Representative examples of anionic surface active agents include, but are not limited to, higher fatty acid salts, higher alkyldicarboxylates, sulfuric acid ester salts of higher alcohols, higher alkyl-sulfonates, alkylbenzenesulfonates, alkylnaphthalene sulfonates, naphthalene sulfonates (Na, K, Li, Ca, etc.), formalin polycondensates, condensates between higher fatty acids and amino acids, dialkylsulfosuccinic acid ester salts, alkylsulfosuccinates, naphthenates, alkylether carboxylates, acylated peptides, α-olefin sulfonates, N-acrylmethyl taurine, alkylether sulfonates, secondary higher alcohol ethoxysulfates, polyoxyethylene alkylphenylether sulfates, monoglycylsulfates, alkylether phosphates, alkyl phosphates, and alkyl phosphonates. For example, polymers and copolymers of styrene sulfonate salts, unsubstituted and substituted naphthalene sulfonate salts (e.g. alkyl or alkoxy substituted naphthalene derivatives), aldehyde derivatives (such as unsubstituted alkyl aldehyde derivatives including formaldehyde, acetaldehyde, propylaldehyde, and the like), maleic acid salts, and mixtures thereof may be used as the anionic dispersing aids. Salts include, for example, Na+, Li+, K+, Cs+, Rb+, and substituted and unsubstituted ammonium cations. Specific examples include, but are not limited to, commercial products such as Versa® 4, Versa® 7, and Versa® 77 (National Starch and Chemical Co.); Lomar® D (Diamond Shamrock Chemicals Co.); Daxad®19 and Daxad® K (W. R. Grace Co.); and Tamol® SN (Rohm & Haas). Representative examples of cationic surfactants include aliphatic amines, quaternary ammonium salts, sulfonium salts, phosphonium salts and the like.

Representative examples of nonionic surface active agents that can be used in ink jet inks of the present invention include fluorine derivatives, silicone derivatives, acrylic acid copolymers, polyoxyethylene alkyl ether, polyoxyethylene alkylphenyl ether, polyoxyethylene secondary alcohol ether, polyoxyethylene styrol ether, ethoxylated acetylenic diols (such as Surfynol® 420, Surfynol® 440, and Surfynol® 465, available from Air Products), polyoxyethylene lanolin derivatives, ethylene oxide derivatives of alkylphenol formalin condensates, polyoxyethylene polyoxypropylene block polymers, fatty acid esters of polyoxyethylene polyoxypropylene alkylether polyoxyethylene compounds, ethylene glycol fatty acid esters of polyethylene oxide condensation type, fatty acid monoglycerides, fatty acid esters of polyglycerol, fatty acid esters of propylene glycol, cane sugar fatty acid esters, fatty acid alkanol amides, polyoxyethylene fatty acid amides and polyoxyethylene alkylamine oxides. For example, ethoxylated monoalkyl or dialkyl phenols may be used, such as Igepal® CA and CO series materials (Rhone-Poulenc Co.), Brij® Series materials (ICI Americas, Inc.), and Triton® series materials (Union Carbide Company). These nonionic surface active agents can be used alone or in combination with the aforementioned anionic and cationic dispersants.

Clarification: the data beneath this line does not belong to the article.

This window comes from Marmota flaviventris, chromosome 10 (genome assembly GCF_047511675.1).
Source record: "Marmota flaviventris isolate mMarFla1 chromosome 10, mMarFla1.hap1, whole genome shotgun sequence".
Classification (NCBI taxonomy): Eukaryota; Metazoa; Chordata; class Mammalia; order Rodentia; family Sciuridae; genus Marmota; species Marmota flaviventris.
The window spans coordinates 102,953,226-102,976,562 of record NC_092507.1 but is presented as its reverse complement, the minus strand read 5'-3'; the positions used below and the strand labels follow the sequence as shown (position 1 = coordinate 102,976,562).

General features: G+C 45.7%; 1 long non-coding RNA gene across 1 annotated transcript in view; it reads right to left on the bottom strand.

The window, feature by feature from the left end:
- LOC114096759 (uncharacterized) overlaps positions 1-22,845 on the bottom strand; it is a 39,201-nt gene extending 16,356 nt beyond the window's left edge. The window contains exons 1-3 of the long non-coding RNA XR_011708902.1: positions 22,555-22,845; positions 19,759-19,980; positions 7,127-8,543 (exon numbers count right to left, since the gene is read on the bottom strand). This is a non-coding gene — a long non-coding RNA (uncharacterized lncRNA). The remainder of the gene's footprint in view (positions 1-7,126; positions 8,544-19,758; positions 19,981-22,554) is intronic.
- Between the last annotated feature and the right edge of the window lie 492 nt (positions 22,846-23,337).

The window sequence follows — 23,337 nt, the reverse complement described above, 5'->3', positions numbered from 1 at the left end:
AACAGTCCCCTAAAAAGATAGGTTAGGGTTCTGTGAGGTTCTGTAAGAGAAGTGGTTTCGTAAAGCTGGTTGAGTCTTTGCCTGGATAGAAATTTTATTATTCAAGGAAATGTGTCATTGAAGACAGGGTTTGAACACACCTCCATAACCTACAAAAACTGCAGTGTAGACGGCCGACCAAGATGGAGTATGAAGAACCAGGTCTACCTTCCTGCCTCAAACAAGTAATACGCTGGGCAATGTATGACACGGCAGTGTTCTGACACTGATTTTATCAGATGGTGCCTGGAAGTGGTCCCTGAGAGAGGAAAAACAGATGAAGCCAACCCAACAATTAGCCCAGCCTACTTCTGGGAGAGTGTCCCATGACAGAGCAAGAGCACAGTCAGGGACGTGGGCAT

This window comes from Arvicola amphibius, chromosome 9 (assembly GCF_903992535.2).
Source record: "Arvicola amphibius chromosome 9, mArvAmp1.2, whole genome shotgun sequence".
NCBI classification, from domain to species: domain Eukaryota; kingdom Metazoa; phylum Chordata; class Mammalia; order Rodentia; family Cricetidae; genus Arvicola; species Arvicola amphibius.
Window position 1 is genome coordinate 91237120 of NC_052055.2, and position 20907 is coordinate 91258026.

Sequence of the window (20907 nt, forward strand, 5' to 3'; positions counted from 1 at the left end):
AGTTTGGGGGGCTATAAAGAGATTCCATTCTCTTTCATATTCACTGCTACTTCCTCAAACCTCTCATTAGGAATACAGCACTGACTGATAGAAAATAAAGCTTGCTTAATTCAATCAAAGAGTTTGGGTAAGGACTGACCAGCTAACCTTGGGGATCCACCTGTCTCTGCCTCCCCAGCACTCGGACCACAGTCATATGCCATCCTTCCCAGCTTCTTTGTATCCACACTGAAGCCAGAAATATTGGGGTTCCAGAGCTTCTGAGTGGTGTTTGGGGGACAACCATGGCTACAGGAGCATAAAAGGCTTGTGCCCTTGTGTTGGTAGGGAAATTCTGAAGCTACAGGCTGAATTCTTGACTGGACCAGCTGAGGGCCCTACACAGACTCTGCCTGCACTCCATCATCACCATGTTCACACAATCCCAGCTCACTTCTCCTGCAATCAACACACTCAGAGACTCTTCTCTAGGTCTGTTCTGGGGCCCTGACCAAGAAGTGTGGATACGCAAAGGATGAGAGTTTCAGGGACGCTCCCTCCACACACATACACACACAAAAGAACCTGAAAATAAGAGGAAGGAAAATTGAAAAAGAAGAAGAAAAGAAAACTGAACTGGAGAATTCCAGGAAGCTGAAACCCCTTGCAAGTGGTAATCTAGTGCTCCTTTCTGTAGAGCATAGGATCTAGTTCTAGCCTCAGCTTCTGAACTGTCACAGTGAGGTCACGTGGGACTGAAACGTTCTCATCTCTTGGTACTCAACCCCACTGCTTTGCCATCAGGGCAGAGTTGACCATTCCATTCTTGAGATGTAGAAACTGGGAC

The surface active agent may also be a natural polymer or a synthetic polymer dispersant. Specific examples of natural polymer dispersants include proteins such as glue, gelatin, casein and albumin; natural rubbers such as gum arabic and tragacanth gum; glucosides such as saponin; alginic acid, and alginic acid derivatives such as propyleneglycol alginate, triethanolamine alginate, and ammonium alginate; and cellulose derivatives such as methyl cellulose, carboxymethyl cellulose, hydroxyethyl cellulose and ethylhydroxy cellulose. Specific examples of polymeric dispersants, including synthetic polymeric dispersants, include polyvinyl alcohols, such as Elvanols from DuPont, Celvoline from Celanese, polyvinylpyrrolidones such as Luvatec from BASF, Kollidon and Plasdone from ISP, and PVP-K, Glide, acrylic or methacrylic resins (often written as “(meth)acrylic”) such as poly(meth)acrylic acid, Ethacryl line from Lyondell, Alcosperse from Alco, acrylic acid-(meth)acrylonitrile copolymers, potassium (meth)acrylate-(meth)acrylonitrile copolymers, vinyl acetate-(meth)acrylate ester copolymers and (meth)acrylic acid-(meth)acrylate ester copolymers; styrene-acrylic or methacrylic resins such as styrene-(meth)acrylic acid copolymers, such as the Joncryl line from BASF, Carbomers from Noveon, styrene-(meth)acrylic acid-(meth)acrylate ester copolymers, such as the Joncryl polymers from BASF, styrene-methylstyrene-(meth)acrylic acid copolymers, styrene-methylstyrene-(meth)acrylic acid-(meth)acrylate ester copolymers; styrene-maleic acid copolymers; styrene-maleic anhydride copolymers, such as the SMA™ resins from Sartomer that can be hydrolyzed in water, vinyl naphthalene-acrylic or methacrylic acid copolymers; vinyl naphthalene-maleic acid copolymers; and vinyl acetate copolymers such as vinyl acetate-ethylene copolymer, vinyl acetate-fatty acid vinyl ethylene copolymers, vinyl acetate-maleate ester copolymers, vinyl acetate-crotonic acid copolymer and vinyl acetate-acrylic acid copolymer; and salts thereof. Polymers, such as those listed above, variations and related materials, that can be used for dispersants and additives in inkjet inks are included in the Tego products from Degussa, the Ethacryl products from Lyondell, the Joncryl polymers from BASF, the EFKA dispersants from Ciba, and the Disperbyk and Byk dispersants from BYK Chemie.